Larry Kummer suggests that we stop the silliness and end the Global Warming/Climate Change Debate the right way: with serious science.
Climate models are the center ring of the climate policy debate. Policy-makers need to know that modelsâ€™ forecasts provide a robust basis for policies that will shape the economy and society of 21st century America â€“ and the world.
That requries validation of models by experts. Human nature being what it is, those experts should be unaffiliated with the groups that designed and run the models (an insight from drug effectiveness testing). The cost of such a project would be pocket change compared to its importance.
America has a wealth of people and institutions capable of doing this. The National Academy of Sciences could be the lead agency in a Federal project to validate climate models. They could mobilize experts in the required wide range of fields.
Operational leadership could be provided by the Verification and Validation Committee of the American Society of Mechanical Engineers (ASME). See their Guide for Verification and Validation in Computational Solid Mechanics, their Standard for Verification and Validation in Computational Fluid Dynamics and Heat Transfer, and An Illustration of the Concepts of Verification and Validation in Computational Solid Mechanics. NOAA and NASA could assist. There are probably other expert groups that could help.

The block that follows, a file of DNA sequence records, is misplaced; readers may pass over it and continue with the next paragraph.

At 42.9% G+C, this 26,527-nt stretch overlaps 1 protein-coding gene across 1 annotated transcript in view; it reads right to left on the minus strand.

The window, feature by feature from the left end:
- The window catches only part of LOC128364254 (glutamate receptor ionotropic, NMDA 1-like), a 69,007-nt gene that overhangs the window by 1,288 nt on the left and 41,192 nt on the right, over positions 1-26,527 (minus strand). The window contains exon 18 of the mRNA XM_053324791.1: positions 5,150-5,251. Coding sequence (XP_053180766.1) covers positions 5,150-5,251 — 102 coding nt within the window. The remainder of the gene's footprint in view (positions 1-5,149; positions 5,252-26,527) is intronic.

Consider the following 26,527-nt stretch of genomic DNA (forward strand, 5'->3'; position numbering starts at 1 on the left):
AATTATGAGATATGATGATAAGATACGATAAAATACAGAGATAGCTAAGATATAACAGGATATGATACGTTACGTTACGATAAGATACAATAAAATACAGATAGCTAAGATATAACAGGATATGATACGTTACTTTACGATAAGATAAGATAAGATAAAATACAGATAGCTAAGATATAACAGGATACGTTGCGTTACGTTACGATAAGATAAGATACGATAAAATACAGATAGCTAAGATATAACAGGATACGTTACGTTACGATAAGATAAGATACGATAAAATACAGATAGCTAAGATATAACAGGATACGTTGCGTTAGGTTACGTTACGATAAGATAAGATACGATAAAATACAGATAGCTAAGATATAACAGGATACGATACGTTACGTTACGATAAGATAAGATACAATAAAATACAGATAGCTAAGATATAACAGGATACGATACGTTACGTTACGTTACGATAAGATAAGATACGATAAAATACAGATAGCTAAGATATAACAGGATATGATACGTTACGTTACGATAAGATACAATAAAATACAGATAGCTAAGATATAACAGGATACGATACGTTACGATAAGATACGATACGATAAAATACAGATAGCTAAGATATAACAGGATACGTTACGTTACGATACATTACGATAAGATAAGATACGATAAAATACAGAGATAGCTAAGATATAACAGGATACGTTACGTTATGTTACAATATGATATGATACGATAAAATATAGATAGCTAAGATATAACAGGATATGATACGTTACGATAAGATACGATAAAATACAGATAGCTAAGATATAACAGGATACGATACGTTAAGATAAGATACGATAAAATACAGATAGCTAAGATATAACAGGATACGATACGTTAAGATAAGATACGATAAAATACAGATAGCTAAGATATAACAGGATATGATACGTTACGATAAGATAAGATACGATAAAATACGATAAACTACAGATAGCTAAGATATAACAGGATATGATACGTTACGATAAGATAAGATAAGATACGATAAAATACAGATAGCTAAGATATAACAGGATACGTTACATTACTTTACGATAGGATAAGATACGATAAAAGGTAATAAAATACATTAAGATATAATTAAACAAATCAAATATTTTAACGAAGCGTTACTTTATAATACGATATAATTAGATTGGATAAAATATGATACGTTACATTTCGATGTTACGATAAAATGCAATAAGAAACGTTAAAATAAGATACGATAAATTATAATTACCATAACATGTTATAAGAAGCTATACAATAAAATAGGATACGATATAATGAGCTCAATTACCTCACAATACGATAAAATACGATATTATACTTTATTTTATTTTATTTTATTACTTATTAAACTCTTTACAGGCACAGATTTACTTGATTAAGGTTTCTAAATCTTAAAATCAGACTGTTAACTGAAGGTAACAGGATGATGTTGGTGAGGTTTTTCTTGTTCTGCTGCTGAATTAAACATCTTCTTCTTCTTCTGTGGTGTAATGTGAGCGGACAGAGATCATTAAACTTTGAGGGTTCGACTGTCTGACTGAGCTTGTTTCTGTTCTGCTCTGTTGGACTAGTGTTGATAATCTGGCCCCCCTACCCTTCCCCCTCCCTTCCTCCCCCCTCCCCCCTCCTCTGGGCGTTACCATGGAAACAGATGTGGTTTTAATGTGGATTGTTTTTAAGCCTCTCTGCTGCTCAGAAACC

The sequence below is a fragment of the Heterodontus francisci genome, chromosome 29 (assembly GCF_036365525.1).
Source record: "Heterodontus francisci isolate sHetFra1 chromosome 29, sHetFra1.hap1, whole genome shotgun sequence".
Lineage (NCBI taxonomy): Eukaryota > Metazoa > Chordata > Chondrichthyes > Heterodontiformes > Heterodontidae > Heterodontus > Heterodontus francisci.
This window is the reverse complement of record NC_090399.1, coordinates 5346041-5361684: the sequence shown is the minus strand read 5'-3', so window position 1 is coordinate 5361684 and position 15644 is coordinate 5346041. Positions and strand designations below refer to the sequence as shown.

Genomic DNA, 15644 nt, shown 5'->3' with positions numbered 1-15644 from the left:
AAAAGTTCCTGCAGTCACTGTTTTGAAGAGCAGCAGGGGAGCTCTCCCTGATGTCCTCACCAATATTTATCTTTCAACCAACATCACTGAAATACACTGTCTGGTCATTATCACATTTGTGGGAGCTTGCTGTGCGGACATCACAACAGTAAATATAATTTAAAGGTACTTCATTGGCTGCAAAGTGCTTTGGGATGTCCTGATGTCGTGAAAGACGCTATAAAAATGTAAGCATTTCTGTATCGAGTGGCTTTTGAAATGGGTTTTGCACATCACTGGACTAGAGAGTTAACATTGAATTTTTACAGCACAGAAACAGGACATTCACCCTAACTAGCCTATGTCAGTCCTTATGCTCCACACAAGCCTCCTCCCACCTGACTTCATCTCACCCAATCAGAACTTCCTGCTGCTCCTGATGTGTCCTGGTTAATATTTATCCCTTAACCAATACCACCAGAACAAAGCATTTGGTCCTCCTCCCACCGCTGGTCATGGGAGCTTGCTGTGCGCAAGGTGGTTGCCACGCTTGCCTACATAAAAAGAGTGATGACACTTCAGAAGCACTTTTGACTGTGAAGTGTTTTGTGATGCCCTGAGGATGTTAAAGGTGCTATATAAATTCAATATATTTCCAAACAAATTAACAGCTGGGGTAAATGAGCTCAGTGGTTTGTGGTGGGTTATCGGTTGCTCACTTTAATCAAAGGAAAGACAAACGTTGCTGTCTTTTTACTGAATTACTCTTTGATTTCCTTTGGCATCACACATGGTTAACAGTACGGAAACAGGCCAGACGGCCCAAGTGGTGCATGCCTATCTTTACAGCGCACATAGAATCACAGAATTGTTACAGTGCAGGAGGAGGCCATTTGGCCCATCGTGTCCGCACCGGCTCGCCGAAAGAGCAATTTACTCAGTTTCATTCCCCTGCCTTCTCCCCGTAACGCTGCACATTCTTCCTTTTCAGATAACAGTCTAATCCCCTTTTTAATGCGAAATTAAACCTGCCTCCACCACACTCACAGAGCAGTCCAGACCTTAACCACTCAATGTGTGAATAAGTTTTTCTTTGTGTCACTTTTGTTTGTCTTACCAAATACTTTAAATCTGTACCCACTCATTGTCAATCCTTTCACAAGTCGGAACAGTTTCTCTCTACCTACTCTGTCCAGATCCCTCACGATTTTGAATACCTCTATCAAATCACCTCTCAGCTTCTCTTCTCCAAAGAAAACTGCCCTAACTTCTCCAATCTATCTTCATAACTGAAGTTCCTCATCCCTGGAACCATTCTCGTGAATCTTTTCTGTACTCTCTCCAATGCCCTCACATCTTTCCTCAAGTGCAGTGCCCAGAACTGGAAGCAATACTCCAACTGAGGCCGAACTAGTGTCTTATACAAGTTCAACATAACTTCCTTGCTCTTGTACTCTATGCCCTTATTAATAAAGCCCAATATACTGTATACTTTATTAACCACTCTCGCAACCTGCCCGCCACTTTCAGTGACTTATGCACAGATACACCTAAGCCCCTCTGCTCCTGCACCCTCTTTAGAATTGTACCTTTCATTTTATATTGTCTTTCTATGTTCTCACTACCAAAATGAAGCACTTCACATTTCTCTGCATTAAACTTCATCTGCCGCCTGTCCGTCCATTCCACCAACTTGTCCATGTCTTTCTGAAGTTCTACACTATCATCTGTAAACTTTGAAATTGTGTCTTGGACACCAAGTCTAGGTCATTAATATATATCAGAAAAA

This is the opposite of relying on blogs and academic journals to lead the policy debate (a process that would be considered primitive by a colony of cherrystone clams).
This is the opposite of the IPCCâ€™s methodology. It is focused, not broad. It requires a review of climate models by experts unaffiliated with their creation and operation. It uses proven methods relied upon in science, engineering, and business.
The policy gridlock has consumed scarce political resources for several decades, diverting attention from other severe threats (e.g., destruction of ocean ecosystems). If climate alarmists are correct, the gridlock burns time needed for action. Even if they are wrong, these kinds of hot political debates can put fanatics in power â€“ with horrific consequences.
If implemented, this project will not change the climate. But it could break the gridlock. If it shows that models are reliable guides, it could quickly make effective public policy possible.
Why would we continue to rely on the processes which have failed for so long when there is an obvious, easy, and relatively fast alternative?